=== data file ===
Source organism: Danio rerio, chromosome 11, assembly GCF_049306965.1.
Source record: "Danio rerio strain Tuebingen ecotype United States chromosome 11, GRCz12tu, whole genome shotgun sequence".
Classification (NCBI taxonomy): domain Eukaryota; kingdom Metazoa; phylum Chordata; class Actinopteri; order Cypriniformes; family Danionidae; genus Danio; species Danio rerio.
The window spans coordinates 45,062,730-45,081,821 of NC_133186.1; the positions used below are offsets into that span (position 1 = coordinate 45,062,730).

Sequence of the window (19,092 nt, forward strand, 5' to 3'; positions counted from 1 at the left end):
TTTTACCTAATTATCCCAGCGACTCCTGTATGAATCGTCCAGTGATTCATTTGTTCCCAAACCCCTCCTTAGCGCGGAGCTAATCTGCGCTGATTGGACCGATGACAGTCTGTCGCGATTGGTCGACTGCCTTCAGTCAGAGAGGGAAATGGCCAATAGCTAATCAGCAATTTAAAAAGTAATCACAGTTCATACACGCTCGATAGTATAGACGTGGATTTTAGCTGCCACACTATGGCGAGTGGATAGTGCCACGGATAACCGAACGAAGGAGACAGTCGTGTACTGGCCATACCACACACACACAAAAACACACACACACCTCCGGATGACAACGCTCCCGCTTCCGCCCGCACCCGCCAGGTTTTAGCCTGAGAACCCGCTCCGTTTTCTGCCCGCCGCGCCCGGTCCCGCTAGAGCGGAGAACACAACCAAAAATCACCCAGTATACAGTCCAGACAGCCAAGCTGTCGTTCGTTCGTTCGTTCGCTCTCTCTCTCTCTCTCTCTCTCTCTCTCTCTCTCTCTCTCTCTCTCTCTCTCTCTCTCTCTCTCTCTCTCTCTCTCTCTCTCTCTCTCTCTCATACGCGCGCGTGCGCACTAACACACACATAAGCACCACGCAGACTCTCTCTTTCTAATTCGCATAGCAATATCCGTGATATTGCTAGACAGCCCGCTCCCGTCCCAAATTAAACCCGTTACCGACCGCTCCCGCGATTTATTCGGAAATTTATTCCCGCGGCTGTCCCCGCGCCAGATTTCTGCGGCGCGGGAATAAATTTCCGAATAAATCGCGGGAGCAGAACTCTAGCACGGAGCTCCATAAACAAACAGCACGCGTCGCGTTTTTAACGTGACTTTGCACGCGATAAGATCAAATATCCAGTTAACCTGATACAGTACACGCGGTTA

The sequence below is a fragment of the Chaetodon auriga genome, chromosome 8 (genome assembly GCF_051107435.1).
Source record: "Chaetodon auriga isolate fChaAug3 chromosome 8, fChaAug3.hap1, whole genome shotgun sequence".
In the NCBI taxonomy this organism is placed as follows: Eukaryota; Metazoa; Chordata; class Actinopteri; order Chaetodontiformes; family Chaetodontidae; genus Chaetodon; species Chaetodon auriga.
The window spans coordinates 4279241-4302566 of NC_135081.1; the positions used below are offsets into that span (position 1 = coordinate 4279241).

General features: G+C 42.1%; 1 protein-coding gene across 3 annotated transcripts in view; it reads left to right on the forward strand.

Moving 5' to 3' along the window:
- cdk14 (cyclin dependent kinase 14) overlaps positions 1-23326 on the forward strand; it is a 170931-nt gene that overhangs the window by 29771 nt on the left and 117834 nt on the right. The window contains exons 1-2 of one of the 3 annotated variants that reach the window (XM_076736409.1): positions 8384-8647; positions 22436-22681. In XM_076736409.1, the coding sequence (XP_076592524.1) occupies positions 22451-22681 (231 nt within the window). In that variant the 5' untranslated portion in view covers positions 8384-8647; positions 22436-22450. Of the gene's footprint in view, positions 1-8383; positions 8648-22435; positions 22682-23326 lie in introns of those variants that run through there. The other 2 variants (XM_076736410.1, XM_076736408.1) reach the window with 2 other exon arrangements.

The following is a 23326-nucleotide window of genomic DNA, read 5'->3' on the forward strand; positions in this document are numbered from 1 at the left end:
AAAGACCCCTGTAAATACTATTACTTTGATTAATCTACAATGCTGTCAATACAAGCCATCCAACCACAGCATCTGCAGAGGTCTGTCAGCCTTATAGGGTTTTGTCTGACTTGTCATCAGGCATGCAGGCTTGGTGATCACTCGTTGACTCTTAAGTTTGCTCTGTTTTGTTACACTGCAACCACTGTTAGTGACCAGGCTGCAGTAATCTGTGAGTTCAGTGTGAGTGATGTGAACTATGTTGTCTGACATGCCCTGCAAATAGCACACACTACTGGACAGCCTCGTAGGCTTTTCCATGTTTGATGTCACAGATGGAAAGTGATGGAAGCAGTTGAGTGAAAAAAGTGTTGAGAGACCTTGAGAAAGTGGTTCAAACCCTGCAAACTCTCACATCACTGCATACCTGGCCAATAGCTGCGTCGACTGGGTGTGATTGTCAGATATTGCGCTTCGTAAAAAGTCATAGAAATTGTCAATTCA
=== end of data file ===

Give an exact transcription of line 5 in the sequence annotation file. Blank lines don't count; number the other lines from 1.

Sequence of the window (19,092 nt, forward strand, 5' to 3'; positions counted from 1 at the left end):